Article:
Comparison of Typhoon Signals and Hurricane Categories


In our time when information and news from all over the world is readily available to everyone, a clash of cultures and practices is unavoidable. This usually leads to misinformation. Storm strength and warning levels is one of those always misunderstood by many people.

Here in the Philippines, we have what we call the Public Storm Warning Signal which is only up to Signal No. 4. In the US, they use the Saffir-Simpson Hurricane Category Scale which reaches up to Category 5. These two are totally different, and for this post, I will try to clear the difference between the two to avoid another misunderstanding.


But before that, I want to request to news networks like CNN to at least take extra effort in giving storm scales based on a particular region or country’s system. For example, Typhoon Parma is obviously within the Philippine Area of Responsibility and as such, they can call the Philippine Atmospheric, Geophysical, and Astronomical Services Administration (or PAGASA) and ask for the local storm scaling system.

For my fellow Filipinos, here is a table of the difference between PAGASA’s Public Storm Warning Signal (PSWS) system and the Saffir-Simpson Hurricane Category Scale.

As you can see above, the Saffir-Simpson scale Categories 1 through 5 is equivalent to PAGASA’s Signal No.3 and No.4 only. Interestingly, Signal No.4 is simply “any wind speed greater than 185 km/h” which is a strong Category 3 storm. This means that a strong Category 4, and Category 5 itself is that STRONG, it can even be Signal No.6!

Another thing to remember here is that, a super typhoon is a typhoon that reached maximum wind speed of 200 km/h according to PAGASA or 150 mph or 240 km/h according to UCAR and JTWC. This is equivalent to a strong Category 4 or Category 5 Hurricane on the Saffir-Simpson scale.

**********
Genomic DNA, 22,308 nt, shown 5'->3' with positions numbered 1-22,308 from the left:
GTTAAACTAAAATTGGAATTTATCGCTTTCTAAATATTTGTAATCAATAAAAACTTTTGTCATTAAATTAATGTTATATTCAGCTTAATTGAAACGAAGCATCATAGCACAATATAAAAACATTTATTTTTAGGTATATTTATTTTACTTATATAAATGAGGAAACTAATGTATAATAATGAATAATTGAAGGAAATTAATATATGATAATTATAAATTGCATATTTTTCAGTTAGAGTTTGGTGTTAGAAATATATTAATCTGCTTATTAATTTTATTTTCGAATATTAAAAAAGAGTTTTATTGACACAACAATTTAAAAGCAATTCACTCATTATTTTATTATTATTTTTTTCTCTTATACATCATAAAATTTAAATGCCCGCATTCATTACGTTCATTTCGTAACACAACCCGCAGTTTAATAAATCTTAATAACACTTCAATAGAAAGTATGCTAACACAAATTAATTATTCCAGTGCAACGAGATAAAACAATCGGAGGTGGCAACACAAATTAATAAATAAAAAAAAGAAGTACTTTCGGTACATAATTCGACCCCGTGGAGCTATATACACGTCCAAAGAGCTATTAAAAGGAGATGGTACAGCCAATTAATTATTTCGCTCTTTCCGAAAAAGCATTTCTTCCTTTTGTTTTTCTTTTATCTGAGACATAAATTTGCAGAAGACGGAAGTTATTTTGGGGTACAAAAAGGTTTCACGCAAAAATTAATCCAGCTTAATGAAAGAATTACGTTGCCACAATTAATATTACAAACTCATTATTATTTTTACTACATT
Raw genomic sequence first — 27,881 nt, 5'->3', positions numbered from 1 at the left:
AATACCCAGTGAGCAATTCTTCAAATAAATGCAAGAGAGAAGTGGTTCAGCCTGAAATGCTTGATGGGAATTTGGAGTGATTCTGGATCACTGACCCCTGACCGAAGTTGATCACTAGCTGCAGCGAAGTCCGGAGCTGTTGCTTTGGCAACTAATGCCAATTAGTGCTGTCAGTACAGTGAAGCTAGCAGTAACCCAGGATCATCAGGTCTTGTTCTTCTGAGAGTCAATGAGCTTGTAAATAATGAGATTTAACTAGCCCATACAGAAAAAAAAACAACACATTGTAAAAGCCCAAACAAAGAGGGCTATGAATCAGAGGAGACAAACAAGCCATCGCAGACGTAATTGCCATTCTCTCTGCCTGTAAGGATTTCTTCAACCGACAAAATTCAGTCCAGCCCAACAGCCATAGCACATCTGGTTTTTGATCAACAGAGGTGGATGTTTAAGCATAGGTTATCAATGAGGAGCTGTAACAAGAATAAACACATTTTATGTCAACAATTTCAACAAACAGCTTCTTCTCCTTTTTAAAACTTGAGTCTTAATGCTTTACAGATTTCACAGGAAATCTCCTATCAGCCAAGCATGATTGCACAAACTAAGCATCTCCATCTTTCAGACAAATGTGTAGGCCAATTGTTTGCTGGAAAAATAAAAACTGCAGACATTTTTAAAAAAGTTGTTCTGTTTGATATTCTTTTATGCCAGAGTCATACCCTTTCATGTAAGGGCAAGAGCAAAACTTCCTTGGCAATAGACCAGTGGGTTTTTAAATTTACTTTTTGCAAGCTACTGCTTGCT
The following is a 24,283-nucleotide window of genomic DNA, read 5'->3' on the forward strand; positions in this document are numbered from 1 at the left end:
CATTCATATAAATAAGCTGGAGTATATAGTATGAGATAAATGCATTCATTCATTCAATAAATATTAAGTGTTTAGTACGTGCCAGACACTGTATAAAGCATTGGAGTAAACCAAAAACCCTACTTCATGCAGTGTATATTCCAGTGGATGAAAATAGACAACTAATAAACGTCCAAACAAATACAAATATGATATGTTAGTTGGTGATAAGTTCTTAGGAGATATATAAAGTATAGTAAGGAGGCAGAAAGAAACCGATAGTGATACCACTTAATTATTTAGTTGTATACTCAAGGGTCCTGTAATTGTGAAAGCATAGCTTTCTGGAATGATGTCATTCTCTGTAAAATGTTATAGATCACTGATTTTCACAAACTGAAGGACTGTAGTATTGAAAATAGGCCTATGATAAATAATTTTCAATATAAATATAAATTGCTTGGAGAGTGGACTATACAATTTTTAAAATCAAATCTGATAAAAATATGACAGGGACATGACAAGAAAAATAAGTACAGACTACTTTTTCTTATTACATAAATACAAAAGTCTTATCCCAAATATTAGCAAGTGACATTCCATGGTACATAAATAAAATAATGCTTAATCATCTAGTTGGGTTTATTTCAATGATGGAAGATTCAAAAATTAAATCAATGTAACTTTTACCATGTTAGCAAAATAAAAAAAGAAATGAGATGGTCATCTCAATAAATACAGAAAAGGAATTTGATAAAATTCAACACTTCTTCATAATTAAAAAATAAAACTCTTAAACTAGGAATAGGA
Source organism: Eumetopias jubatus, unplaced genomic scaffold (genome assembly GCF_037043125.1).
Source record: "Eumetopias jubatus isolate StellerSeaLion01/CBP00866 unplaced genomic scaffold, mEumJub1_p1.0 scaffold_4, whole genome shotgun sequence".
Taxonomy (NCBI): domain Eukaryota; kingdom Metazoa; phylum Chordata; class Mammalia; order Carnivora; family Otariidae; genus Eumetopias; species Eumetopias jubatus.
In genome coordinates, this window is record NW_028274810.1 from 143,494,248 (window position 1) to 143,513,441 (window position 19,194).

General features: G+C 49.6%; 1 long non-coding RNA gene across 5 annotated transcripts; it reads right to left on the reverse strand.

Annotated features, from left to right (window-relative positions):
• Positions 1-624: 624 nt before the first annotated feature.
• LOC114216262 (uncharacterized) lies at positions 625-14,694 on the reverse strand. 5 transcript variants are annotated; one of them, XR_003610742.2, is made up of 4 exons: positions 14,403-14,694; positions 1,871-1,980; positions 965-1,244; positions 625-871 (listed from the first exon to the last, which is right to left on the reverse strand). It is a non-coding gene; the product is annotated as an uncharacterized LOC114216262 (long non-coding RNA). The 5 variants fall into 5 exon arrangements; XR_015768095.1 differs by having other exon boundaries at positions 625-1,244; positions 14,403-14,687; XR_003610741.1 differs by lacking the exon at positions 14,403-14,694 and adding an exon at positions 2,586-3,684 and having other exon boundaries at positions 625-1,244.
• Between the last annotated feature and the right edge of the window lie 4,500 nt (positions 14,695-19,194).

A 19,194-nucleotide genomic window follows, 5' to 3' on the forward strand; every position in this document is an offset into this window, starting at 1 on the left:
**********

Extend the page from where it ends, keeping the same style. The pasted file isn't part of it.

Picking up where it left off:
All clear? Good!

We’re done! But if you want to continue reading and know additional information (more like a trivia) then continue reading.

Difference between Typhoon and Hurricane

Typhoon and hurricane are terms describing the same weather phenomenon. They are only different names used in different places. In the Atlantic and North-Eastern Pacific regions such as the United States, people call them hurricanes. In the North-West Pacific region such as Hong Kong, people call them typhoons.

In the Indian Ocean region, people call them cyclones. In all regions, people classify them by their strengths. In Hong Kong, the strongest is Tropical Cyclone Warning Signal Number 10, meaning that hurricane force wind is expected or blowing with sustained wind speed reaching 118 km/h or above and gusts may exceed 220 km/h.

In the United States, hurricanes are classified into five categories. But the weakest category one hurricane means wind speeds of 118 to 153 km/h, equivalent to Tropical Cyclone Warning Signal Number 10 in Hong Kong. Category five hurricanes have speeds over 249 km/h and can cause waves over 5.5 m tall.

What’s the difference between a hurricane and a typhoon or tropical cyclone?

When a tropical disturbance organizes to the point where its sustained winds top 34 knots (39 mph), it’s known as a tropical cyclone. But various parts of the world use a variety of terms once a tropical cyclone packs winds of at least 65 knots (74 mph).

Around North and Central America, they’re called hurricanes. The god of evil for the Carib people was named Hurican, according to the authors of Hurricane Strike! That’s the source, with a slight twist in spelling, of the name used in the Atlantic Ocean, Caribbean Sea, Gulf of Mexico, and North-East Pacific Ocean.

In the North-West Pacific, the same powerful storms are called typhoons. In the South-Eastern Indian and South-West Pacific Oceans they’re called severe tropical cyclones. In the North Indian Ocean, they’re called severe cyclonic storms, while in the South-West Indian Ocean, they simply keep the name tropical cyclone.

Hurricanes that make Category 3 status on the Saffir-Simpson scale (winds of at least 96 knots or 111 mph) are labeled intense hurricanes. If a typhoon hits 132 knots (150 mph), it becomes a super typhoon.

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  • Liam DB


    This is very informative. Thanks for the info